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I recently spent a week in the beautiful little town of Bathsheba on the eastern coast of the island Barbados. Upon telling people I would be traveling to Bathsheba, I received a look – and then “ooooh, Bathsheba.” Can you hear it? By “ooooh, Bathsheba,” they seemed to imply that risqué, adulterous Bathsheba from the Bible, wink wink.

Of course, because I do research in the area of sexual violence, this kick-started some mental gymnastics. (To all of the religious and feminist scholars out there, I recognize that I’m late to the game in regards to these thoughts.) When King David saw a beautiful married woman on the rooftop, did he think that she would be interested in him? Didn’t King David abuse his power? Bathsheba didn’t really consent, did she? Why do Christians seem to gloss over this bad side of David? I certainly haven’t heard many sermons on “When King David raped Bathsheba.” Just writing that makes me feel sacrilegious.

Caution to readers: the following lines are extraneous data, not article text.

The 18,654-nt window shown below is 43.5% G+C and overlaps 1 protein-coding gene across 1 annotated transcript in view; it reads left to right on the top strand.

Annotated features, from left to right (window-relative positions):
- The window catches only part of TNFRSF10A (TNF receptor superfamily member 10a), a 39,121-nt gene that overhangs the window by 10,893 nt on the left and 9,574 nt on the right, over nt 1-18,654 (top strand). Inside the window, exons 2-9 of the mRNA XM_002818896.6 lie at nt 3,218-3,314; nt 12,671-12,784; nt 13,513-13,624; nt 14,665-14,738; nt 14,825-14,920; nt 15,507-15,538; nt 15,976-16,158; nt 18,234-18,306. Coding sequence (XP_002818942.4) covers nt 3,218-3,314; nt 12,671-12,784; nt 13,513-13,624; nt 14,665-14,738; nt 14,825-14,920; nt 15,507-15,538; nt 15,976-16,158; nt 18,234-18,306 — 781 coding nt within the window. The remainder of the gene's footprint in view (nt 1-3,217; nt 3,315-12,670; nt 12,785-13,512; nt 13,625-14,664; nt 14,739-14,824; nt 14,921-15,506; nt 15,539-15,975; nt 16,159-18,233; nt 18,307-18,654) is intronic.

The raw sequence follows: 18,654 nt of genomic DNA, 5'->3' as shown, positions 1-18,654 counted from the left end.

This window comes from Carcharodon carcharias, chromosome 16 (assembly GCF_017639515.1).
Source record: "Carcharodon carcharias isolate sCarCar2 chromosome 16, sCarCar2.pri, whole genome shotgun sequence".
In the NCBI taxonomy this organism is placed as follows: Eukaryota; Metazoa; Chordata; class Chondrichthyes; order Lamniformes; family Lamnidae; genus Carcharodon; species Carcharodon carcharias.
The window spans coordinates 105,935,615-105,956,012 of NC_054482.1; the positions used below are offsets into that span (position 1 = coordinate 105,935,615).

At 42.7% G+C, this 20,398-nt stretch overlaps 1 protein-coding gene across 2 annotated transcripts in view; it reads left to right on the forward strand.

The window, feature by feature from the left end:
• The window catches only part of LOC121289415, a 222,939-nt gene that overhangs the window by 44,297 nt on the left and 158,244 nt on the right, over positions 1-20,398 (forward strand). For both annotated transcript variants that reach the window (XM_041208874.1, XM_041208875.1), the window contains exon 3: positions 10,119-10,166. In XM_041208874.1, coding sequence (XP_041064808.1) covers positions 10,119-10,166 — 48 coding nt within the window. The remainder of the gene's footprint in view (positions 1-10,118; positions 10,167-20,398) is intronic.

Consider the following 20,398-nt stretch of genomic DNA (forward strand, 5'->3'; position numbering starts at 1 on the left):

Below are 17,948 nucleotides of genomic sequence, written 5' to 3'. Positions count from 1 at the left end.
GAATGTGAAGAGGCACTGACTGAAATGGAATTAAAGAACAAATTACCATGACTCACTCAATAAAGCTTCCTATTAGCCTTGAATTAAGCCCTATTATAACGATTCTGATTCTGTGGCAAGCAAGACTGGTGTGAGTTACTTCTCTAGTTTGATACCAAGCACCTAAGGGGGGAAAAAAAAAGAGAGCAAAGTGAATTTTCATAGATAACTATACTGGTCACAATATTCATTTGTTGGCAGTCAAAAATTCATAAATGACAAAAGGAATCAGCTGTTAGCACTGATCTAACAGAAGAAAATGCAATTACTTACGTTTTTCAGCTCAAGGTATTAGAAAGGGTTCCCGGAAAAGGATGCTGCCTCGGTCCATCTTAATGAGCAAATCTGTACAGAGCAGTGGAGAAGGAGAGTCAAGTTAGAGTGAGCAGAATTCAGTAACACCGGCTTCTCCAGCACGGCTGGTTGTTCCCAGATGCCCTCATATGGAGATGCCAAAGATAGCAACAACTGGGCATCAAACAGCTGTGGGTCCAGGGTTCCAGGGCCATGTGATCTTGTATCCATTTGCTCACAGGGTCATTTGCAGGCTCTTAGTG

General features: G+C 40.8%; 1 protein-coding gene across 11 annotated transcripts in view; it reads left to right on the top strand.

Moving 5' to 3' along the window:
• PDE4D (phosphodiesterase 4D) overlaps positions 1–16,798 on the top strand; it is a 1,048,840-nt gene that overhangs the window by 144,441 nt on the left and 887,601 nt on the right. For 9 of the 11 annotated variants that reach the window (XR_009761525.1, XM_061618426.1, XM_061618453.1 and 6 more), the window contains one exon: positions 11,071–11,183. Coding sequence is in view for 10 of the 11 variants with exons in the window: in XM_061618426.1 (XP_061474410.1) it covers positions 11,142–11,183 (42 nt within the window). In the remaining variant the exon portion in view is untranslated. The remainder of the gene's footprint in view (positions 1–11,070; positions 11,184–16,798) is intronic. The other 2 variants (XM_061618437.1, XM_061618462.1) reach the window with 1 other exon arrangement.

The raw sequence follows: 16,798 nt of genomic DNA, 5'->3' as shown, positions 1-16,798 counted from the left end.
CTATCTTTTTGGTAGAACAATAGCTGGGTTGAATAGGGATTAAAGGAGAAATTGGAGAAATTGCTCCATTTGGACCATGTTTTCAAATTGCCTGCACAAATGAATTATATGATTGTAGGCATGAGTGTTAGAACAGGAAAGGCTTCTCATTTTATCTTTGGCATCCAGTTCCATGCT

The problem of sexual violence is an epidemic. But nothing about it is new.

Rather than emphasizing the problematic nature of King David’s actions, “artists and interpreters over the centuries have turned this particular woman into a painted sex kitten who bewitched a divinely chosen king,” say Diana and David Garland in their 2007 book Bathsheba’s Story: Surviving Abuse and Loss ( Brazos). And this continues to this day: What was she wearing? Did she lead him on? He didn’t mean to. It wasn’t really rape.

Male-dominated cultures such as Bathsheba’s and our own continue to teach women that they are responsible for men’s lust. Sadly, the Garlands point out, Christian cultures often endorse these messages and subsequently, “somehow, they think they have caused the sexual harassment, the unwanted sexual come-ons or touching, or even the rape.”


I don’t intend to take up biblical hermeneutics or a theological discussion related to David and Bathsheba, but I do want to explore the ways in which Christians perceive and respond to sexual violence in our current context.

One has to live in a hole not to be aware of the many cases of sexual violence coming to light in the media. The comedian and actor Bill Cosby has recently been found guilty of multiple counts of sexual assault. Celebrities such as Kevin Spacey, Matt Lauer and Aziz Ansari and politicians such as Roy Moore, John Conyers, Al Franken and countless other high-profile people have been accused and, in some cases, held accountable for sexual harassment or sexual assault. Larry Nassar, a Michigan State University doctor, received a sentence of up to 175 years in prison for sexual abuse after hundreds of women came forward gave statements in court. The #MeToo movement has rocked the nation and world.